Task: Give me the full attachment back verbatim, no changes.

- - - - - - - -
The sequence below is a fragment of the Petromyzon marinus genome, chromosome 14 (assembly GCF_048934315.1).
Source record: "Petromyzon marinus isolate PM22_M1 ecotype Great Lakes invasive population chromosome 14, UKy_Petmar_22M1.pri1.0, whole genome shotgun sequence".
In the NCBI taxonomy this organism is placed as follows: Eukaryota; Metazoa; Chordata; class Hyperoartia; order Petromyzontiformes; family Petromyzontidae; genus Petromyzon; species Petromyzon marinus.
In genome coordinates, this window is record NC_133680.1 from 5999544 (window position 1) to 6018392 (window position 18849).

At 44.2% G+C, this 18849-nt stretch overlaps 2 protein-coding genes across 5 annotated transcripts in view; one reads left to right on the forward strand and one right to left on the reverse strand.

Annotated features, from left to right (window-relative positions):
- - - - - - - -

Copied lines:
The sequence below is a fragment of the Petromyzon marinus genome, chromosome 14 (assembly GCF_048934315.1).
Source record: "Petromyzon marinus isolate PM22_M1 ecotype Great Lakes invasive population chromosome 14, UKy_Petmar_22M1.pri1.0, whole genome shotgun sequence".
In the NCBI taxonomy this organism is placed as follows: Eukaryota; Metazoa; Chordata; class Hyperoartia; order Petromyzontiformes; family Petromyzontidae; genus Petromyzon; species Petromyzon marinus.
In genome coordinates, this window is record NC_133680.1 from 5999544 (window position 1) to 6018392 (window position 18849).

At 44.2% G+C, this 18849-nt stretch overlaps 2 protein-coding genes across 5 annotated transcripts in view; one reads left to right on the forward strand and one right to left on the reverse strand.

Annotated features, from left to right (window-relative positions):